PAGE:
|Lupita Nyong'o and Chiwetel Ejiofor, featured in 12 Years a Slave|
And speaking of Harriet Tubman and the call to end slavery, I also wanted to offer a review of the film and winner of the latest Academy Award for Best Picture, 12 Years a Slave.
This is the cinematic telling of one U.S. man's true story. Solomon Northup was a real person who was born a free man in the north in 1808. He authored the book, 12 Years a Slave, about his capture in 1841 and release in 1853 from a white Southern hell.
What I appreciated was how the opening scenes might allow a white male viewer to see a Black man in 19th century U.S. as a free man, and how his horror at becoming a slave is not told through his abduction from West Africa, which might allow white people in the U.S. to distance ourselves from his plight. Northup, played superbly by Chiwetel Ejiofor, is "us" more than Kunta Kinte is "us". And for the purposes of a film most appropriately aimed at a white audience, this is crucial. Usually this is done by having the protagonist be white, reinforcing the deadly "Great White Man" myth, in such as in films like 1997's Amistad, 2006's Amazing Grace, and 2012's Lincoln.
I'm not saying the film is made (only) for a white U.S. audience: I'm saying that white people need to see and understand what this film is saying about us. And I'm not saying there isn't a collection of Great or Good White Men in this film. Brad Pitt's character, Bass, is one.
To me, the film brilliantly layers insult over injury, over and over. Each scene is another stark example of how whites conspire, on the institutional level and the interpersonal one, to control the bodies and destroy the dignity of Black people, here in the mid-19th century U.S. south. Each scene details the efforts of those enslaved to survive and not allow their humanity to be completely obliterated under the harsh and horrible lash of antebellum slavery.
The movie is brutal, graphically brutal, horrifyingly brutal, and unflinchingly honest in its depiction and portrayal of white men's sadism and savagery against Black people. In particular, it also depicts the complex relationship between white women and Black women, each group owned by white men. This is shown in the character of Mistress Shaw, played by Alfre Woodard.
But far more graphically, it is rendered through the tortured and tenacious humanity of Patsey, astoundingly acted by Lupita Nyong'o, who won the Academy Award for Best Actress.
A brilliant discussion of the legacy of colonial racist misogyny woven into the relationships of U.S. Black and white women may be read here in a brilliant piece by Michaela Angela Davis titled "12 Years A Slave: Rage, Privilege, Black Women and White Women". Here's the link, followed by an excerpt:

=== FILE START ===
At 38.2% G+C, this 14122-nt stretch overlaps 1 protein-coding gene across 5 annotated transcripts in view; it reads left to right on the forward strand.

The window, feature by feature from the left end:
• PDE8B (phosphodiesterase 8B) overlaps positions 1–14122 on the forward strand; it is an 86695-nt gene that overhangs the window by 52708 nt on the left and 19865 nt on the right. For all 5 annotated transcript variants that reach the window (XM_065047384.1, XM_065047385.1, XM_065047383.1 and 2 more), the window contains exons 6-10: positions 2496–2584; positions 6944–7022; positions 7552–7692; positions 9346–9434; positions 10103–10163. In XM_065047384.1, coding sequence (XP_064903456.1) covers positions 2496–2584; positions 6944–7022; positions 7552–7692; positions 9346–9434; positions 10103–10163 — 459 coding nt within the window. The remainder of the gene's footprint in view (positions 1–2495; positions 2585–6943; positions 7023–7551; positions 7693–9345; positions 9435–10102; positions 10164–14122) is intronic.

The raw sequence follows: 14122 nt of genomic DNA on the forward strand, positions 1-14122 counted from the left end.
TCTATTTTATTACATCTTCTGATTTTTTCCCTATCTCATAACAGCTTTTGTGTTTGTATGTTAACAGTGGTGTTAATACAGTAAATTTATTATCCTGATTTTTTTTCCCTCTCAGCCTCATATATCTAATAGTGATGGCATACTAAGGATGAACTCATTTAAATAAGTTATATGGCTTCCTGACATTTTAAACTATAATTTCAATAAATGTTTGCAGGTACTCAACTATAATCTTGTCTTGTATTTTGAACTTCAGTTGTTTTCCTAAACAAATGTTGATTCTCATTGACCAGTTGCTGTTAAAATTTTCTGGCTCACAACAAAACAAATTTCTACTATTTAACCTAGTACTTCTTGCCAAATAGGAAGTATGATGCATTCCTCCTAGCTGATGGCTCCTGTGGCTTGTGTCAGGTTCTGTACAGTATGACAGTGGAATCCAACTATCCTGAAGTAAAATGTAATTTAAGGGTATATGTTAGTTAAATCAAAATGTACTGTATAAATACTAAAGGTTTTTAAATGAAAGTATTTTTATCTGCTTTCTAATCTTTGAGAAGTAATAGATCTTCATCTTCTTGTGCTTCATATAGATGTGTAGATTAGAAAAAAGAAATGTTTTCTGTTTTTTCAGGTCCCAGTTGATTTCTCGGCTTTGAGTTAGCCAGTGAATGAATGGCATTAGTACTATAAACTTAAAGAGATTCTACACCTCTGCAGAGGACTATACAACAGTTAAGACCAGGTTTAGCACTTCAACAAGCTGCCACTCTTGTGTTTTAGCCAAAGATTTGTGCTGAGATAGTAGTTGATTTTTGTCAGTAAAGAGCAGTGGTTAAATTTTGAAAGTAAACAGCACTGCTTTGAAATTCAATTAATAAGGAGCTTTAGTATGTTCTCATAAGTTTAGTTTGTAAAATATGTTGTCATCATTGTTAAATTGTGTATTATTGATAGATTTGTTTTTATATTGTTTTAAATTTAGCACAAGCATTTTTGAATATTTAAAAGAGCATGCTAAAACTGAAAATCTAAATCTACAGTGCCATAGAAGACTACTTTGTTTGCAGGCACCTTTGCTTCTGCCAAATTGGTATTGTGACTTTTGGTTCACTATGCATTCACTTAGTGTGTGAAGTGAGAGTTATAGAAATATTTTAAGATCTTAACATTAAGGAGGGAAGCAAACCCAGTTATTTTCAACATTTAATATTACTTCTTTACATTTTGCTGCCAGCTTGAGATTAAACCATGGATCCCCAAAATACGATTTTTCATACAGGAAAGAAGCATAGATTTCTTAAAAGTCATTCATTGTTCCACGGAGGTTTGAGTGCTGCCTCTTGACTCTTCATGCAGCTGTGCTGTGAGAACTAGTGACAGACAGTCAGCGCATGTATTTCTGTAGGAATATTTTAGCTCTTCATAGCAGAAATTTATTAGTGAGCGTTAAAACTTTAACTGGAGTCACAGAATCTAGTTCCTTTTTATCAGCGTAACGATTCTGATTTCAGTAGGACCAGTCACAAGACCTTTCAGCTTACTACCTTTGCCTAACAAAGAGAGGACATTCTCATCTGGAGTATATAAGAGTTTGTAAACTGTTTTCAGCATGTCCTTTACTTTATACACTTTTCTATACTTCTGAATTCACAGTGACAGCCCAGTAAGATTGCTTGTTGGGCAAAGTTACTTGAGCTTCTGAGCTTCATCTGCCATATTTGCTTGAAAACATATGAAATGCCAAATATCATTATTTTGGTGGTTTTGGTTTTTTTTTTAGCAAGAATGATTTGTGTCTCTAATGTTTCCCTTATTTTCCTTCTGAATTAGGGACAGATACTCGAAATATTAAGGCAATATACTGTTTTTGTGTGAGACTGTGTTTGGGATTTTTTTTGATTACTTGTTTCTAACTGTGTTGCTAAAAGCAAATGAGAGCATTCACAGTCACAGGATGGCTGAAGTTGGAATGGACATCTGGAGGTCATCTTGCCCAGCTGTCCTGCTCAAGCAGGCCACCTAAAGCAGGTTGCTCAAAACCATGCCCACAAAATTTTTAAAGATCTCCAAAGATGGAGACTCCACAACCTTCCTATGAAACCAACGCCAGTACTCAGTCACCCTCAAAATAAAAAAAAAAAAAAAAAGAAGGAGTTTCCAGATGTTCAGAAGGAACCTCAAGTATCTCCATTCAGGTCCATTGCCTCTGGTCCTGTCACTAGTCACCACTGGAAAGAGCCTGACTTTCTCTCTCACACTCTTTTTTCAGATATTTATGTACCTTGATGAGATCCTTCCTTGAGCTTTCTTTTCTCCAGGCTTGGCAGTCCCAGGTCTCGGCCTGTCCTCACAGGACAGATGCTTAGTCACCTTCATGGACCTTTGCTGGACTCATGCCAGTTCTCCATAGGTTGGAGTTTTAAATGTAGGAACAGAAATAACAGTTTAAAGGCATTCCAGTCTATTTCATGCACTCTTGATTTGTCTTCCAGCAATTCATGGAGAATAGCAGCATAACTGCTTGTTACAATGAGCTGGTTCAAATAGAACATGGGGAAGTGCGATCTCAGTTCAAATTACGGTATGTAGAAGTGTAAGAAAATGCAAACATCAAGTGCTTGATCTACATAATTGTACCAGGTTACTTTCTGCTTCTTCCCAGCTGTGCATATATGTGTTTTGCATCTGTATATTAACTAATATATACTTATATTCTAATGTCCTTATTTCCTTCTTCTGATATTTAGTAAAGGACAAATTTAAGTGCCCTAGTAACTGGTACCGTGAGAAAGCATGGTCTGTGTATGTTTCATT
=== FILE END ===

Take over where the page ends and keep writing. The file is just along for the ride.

The women in the beautifully brutal film 12 Years A Slave were mangled and maliciously intertwined. The enslaved women lived like beasts and the “free” women behaved like savages, trapped together in a filthy cage of rape, rage and bitter resentment. A resentment so magnificent, it could freshly fester in the psyche of their daughters for centuries to come.The juxtaposition of such naked racist-misogynist sadism with feeble gestures at Southern white gentility is striking to me, reminding me of how fused the two are, and how dependent they are on one another. The white man who is only brutal is uncouth and risks revealing the putrid soul of whiteness to everyone who want to believe it is natural or God-given. The white man who is only genteel is not doing his job. His job is to rule over, exploit, and dehumanise Black people: to treat Black men as worse than non-human plantation chattel; to treat Black women as chattel and also as a rape object: chattel slave and sexual slave both.
The twisted relationship dynamics between the two lead female characters Patsey (Lupita Nyong’o) and Mistress Epps (Sarah Paulson) in 12 Years A Slave are a horror.
We see how white men, more stupid and less stupid ones, are seduced by an unjust and inhumane ability to rule others. We see the gross arrogance, the supremacist self-delusion that he might be better because he is free, even while he is doomed to moral inferiority due to how he treats other human beings.
As you watch the film, or rewatch it, note how each scene carefully reveals another bloody-sharp facet of what U.S. slavery did to people: the rulers and the ruled, the owners and the owned.
I am led to see more deeply how this is still the case, with more slavery than ever, and at least as much denial that it ought to be abolished once and for all.